If you're a Java guy you're probably familiar with the phrase "fail fucking fast" in the context of Iterators (I added the fucking part). But fail fast is much more than just iterators, it's a general design principle--and a very important one at that.
Jim Gray on fail fast: "it [the process] should either function correctly or it should detect the fault, signal failure and stop operating." You can replace "the process" with component, class, etc. Whatever you designate as your logical unit, the fail fast principle remains. What you absolutely don't want to do is detect the fault, don't signal failure and continue. This is why swallowing exceptions is one of my all time pet peeves. Fail fast is often described in terms of fault detection latency, the time between initial error detection and the fault. You want your latency to be small.
There are two advantages to failing fast. First, easier debugging and analysis. It complicates things greatly if your code detects errors but continues. Eventually something will go wrong but now you can't easily track down the root cause. I recently worked with a component (one that shall remain nameless) that doesn't follow the fail fast principle. During initialization the component knew it was missing a configuration file but instead of halting it continued on. When the component was finally invoked things obviously did not work, but the root cause was not obvious. Ended up wasting two days tracking down the root cause, when it really should have taken 30 seconds.
Second, ability to build "systems that never stop". Failing fast is so important to building highly available systems that Joe Armstrong talks about it at great lengths in his presentation on "systems that never stop (and Erlang)." In this presentation he presents 6 laws,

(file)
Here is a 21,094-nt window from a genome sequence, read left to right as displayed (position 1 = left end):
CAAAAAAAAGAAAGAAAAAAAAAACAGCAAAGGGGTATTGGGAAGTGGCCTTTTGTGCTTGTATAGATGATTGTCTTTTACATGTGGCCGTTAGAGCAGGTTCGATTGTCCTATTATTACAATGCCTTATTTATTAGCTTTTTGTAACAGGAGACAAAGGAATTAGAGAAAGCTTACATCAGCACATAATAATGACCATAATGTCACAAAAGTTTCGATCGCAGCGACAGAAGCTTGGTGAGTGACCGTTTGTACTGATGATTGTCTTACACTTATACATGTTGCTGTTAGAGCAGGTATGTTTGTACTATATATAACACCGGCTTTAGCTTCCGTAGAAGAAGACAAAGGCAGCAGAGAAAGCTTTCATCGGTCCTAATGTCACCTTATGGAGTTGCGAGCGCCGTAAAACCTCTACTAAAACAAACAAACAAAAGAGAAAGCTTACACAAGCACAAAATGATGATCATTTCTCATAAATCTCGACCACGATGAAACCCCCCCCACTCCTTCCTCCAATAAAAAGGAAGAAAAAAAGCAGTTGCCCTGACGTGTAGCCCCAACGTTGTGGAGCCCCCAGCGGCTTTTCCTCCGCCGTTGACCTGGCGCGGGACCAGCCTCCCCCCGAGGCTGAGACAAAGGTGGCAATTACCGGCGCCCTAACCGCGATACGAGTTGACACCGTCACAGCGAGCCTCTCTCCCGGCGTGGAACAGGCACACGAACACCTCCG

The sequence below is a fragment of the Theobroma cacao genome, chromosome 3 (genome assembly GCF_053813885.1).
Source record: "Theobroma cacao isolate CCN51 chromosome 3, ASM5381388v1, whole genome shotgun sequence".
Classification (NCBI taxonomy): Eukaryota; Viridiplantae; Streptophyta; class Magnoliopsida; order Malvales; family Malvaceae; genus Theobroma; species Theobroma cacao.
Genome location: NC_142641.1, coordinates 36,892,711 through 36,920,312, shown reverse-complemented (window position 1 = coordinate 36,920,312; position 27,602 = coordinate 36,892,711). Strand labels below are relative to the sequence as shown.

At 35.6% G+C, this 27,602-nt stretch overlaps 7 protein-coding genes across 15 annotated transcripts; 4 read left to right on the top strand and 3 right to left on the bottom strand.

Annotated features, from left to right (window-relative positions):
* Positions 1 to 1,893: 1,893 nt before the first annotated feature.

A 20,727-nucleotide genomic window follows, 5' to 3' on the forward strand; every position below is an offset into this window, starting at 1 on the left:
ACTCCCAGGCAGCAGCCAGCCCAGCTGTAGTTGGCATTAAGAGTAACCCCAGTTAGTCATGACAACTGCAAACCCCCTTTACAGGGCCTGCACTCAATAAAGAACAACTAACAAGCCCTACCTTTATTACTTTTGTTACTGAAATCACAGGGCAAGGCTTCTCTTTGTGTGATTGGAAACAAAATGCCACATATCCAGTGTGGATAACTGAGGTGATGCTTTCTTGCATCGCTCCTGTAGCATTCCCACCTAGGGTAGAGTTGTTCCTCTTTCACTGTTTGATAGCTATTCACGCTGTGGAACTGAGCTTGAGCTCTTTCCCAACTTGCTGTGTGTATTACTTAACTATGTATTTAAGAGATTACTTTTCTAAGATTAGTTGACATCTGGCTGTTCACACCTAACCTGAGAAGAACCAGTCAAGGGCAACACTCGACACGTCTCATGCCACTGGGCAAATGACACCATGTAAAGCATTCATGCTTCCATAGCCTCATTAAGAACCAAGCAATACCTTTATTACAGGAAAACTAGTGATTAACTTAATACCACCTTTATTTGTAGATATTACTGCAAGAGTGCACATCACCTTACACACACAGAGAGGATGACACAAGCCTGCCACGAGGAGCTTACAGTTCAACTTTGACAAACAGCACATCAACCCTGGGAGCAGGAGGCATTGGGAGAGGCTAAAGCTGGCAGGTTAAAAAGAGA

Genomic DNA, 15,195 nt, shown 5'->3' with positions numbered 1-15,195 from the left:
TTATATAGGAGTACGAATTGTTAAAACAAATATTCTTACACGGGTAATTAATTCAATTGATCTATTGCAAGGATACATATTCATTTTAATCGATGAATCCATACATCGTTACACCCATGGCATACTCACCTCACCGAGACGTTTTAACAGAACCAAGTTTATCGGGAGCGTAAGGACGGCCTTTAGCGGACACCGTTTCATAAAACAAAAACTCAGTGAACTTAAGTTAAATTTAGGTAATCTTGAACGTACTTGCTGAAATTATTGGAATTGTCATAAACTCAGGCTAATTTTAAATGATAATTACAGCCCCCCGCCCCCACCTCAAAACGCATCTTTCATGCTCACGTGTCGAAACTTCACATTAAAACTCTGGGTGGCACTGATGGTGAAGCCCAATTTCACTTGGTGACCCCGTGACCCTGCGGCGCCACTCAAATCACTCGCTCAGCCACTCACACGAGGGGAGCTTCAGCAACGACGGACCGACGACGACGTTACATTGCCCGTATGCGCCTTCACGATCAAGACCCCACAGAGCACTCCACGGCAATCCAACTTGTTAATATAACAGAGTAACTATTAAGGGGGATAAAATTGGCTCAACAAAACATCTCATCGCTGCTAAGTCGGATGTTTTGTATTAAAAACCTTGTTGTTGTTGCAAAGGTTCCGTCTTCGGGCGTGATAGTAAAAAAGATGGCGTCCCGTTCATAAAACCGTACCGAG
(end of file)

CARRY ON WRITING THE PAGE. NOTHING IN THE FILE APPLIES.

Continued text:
- Failure Detection
- Fault Identification
- Live Code Upgrade
- Stable Storage
Without failure detection you can't fail fast, and if you can't fail fast you can't achieve isolation. Real world example: Amazon S3's massive outage last year. A huge embarrassment to Amazon's otherwise great cloud stack. Their code didn't have adequate failure detection, allowing a single corrupt bit to propagate throughout the system. The result was hours of downtime while engineers scrambled. If Amazon had been able to detect the single corrupt bit then they could have isolated the failing component instead of letting the error bring down the entire system.
Few of us will be coding S3 like systems, but it doesn't mean we can't follow the fail fast approach. It will make debugging easier and just might prevent similar embarrassments. I think some programmers don't like to fail fast because they worry they'll be blamed for the failure, so just pretend things are good and pray nothing bad happens downstream. I suppose it depends on how much you believe in God.